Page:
Opera Browser review

Life online moves in leaps and bounds and if you blink, you’ll quite likely forget that it ever existed – remember Myspace – Opera, however, is one of the long standing pillars of the Internet and has been with us now for over two decades. I’m not sure if Internet time can be counted in dog years but if it could Opera is almost celebrating its Sesquicentennial!

The new Opera seems to have moved on and left its battle with MSN in the past and its new desktop browser is a sleek and beautiful thing. With built in ad block, battery saver and VPN functionality it has some features that the others are never going to have.


Our rating: ⭐⭐⭐⭐

👍🏻 The good
  • Built-in VPN
  • Speed-dial
  • Ad-blocking
👎🏻 The bad
  • Compatibility
  • Limited synchronization
Opera Rating: 8 out of 10

What is Opera?

There are only four web browsers that people are really familiar with. You have (Google) Chrome, (Microsoft) Internet Explorer (IE), (Mozilla) Firefox and Opera. Now while Chrome is probably the acknowledged leader in terms of market share, Opera has had a long and fairly steady progression. It’s position as number four actually looks to be changing in recent years, not so much because it has done something better, but more because IE and Firefox look to be dropping further and further as they lose share to Chrome. Perhaps not too surprisingly, it has not been similarly impacted as while it does not have as large a user base, the base it has is extremely loyal and vociferous in its praise!

Launched in the late 1990’s Opera was one of the first browsers on the Internet and while it was never able to truly challenge IE, it had some excellent features including cross platform support (with Version 4 in 2000) that was not available in many other browsers of the time. Continued development and enhancement of the program saw CSS (Cascading Style Sheet) support, Integrated email functionality, and even mouse gesture support but it was always in a seemingly never ending battle with Microsoft.

In 2001, Microsoft actually blocked Opera from accessing MSN.com and while this restriction was lifted several days after implementation, some of the content on the website was still unavailable to Opera users. This MSN battle continued when in 2003 Microsoft again updated their code, so users utilizing Opera browsers received a badly formatted website/experience. This made it seem that there was a bug in Opera, but only on the MSN website!

Pros and Cons


  • The built in VPN gives you added protection that is simply astounding in a free tool. With minimal impact to the network and your browsing experience, enabling it is really a no brainer.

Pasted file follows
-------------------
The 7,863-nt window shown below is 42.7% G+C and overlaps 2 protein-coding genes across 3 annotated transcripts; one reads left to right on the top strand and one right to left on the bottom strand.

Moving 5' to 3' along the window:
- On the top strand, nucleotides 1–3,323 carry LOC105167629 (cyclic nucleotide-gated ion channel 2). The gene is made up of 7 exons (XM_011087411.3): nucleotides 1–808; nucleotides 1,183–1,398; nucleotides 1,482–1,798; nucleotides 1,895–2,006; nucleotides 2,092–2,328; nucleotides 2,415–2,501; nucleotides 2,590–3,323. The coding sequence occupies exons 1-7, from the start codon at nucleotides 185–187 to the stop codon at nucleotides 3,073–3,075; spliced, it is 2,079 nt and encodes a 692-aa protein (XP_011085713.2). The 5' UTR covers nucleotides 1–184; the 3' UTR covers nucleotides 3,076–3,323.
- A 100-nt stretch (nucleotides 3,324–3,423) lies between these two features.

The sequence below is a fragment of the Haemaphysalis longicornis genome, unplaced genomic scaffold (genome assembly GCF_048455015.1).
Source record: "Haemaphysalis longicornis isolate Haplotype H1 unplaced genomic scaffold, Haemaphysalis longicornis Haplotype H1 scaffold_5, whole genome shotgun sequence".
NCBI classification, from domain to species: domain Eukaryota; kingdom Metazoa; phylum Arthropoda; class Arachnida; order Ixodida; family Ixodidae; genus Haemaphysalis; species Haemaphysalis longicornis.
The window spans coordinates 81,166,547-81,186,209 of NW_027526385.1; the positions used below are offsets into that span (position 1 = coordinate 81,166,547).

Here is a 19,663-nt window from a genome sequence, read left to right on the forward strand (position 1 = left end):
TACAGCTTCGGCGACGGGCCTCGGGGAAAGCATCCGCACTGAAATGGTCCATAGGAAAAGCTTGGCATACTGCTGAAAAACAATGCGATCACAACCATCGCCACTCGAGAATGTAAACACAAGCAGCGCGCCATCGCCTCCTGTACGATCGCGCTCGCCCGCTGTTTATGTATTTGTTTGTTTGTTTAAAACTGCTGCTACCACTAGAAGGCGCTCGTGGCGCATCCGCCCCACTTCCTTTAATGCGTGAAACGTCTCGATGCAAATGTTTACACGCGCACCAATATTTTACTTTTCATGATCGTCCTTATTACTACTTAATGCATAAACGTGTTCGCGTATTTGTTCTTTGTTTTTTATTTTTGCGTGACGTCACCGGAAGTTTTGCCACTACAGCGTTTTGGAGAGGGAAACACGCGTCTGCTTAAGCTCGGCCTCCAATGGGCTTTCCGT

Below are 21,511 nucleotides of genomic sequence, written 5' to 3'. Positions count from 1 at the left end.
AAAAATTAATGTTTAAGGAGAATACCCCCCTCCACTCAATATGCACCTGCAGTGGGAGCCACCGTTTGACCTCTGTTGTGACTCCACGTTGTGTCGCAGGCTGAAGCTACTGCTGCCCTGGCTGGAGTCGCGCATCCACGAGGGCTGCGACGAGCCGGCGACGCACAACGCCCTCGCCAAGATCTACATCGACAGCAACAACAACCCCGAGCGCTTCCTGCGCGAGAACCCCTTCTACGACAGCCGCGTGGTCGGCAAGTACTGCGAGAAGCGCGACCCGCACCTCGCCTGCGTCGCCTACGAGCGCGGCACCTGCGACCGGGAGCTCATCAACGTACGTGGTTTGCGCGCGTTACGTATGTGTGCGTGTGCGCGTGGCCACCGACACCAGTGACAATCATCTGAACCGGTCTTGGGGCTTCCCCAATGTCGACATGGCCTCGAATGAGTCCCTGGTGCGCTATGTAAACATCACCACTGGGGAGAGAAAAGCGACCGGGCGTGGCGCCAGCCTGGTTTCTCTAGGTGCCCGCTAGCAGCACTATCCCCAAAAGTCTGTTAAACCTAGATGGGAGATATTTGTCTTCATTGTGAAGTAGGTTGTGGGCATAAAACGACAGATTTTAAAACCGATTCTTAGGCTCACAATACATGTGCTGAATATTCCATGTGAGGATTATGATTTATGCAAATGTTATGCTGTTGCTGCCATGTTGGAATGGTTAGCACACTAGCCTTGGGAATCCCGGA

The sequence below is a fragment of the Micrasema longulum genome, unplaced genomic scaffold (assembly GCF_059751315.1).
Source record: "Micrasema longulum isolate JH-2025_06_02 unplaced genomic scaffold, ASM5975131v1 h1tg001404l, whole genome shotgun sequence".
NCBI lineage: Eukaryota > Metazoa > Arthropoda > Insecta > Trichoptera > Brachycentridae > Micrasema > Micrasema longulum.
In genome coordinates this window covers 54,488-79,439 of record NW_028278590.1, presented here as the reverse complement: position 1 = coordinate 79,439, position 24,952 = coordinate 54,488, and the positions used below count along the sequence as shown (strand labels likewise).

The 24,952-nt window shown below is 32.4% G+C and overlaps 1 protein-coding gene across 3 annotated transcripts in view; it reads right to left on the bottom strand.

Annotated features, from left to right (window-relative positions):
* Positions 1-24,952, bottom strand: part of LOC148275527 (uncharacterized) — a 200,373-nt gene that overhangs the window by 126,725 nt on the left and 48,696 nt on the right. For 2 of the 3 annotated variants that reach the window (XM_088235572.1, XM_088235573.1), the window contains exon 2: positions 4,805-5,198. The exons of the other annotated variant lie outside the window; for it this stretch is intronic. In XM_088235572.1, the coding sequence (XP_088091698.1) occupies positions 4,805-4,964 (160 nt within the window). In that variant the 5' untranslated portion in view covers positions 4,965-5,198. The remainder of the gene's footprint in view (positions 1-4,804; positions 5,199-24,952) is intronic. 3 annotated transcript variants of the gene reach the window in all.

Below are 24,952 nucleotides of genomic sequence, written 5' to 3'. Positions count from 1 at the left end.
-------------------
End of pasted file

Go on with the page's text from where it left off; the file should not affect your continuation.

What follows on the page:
• Video pop out is a cool new feature in the new iteration of Opera. Having a video in a separate screen lets you multitask to your heart’s
  • Opera’s home page/Opening page … speed dial page? Well, whatever you want to call it, it’s really great – the tiles are easy to see and the page gives you the customization of a smartphone letting you add and remove tiles, group and drag them – basically you can make this page your own! It doesn’t end there though, as you can add additional functionality by utilizing browser extensions with the tiles!
  • Ad Blocking – let’s be honest, this is never going to be a feature that Chrome will enable and while it’s not on by default in Opera it’s pretty quick and easy to activate. Simply turn it on in Settings and you’re going to get a quicker and faster browsing experience – note: even with it on, not all ads will be blocked … It automatically unblocks some major sources, but you will notice a difference.
  • It offers to sync similar to Firefox and Chrome allowing you to take your bookmarks, settings, history, open tabs and passwords from one device to another. This is really a key requirement for any browser in today’s interconnected world, so any browser not offering it would really suffer!


  • There are still some websites which do not support Opera in comparison to other browsers. There is no specific reason for this incompatibility as Opera follows the standards fairly rigorously, but it must be noted. However, as Opera is actually based on Chromium (Google’s development version of Chrome) this incompatibility should gradually disappear.


Opera launched some features that later became the Industry standard. Things like tabbed browsing and built in search functionality were first introduced in Opera and they continue to innovate and build new enhancements to their product. Some of its newer features are truly on the cutting edge and if they too become adopted by Opera’s larger and more popular competitors will help to make the Internet a significantly safer and more secure place!

Some Tips and Tricks

  • Enabling Turbo Mode in Opera will help you load up web pages faster – especially if you have a slow Internet connection. Simply go to the Settings Menu and click on Opera Turbo to activate it.
  • Setup Opera Link to Sync all of your devices. Simply click on the icon in the bottom left corner of the browser window and follow all of the prompts.
  • Use Opera widgets to get information from the Internet without having to open a web page. These handy little “apps” can be obtained from widgets.opera.com
  • Ad blocker while a handy feature is not enabled by default. To set it up, click on Settings and then Privacy & Security. You can also enable VPN here – although doing so will disable Turbo Mode.


Opera while not as popular as the big boys has been around for a long time and is not going to go anywhere soon. It is a good solid tool that continues to create and innovate offering new features and enhancements that are not only useful, they are well made and simply work!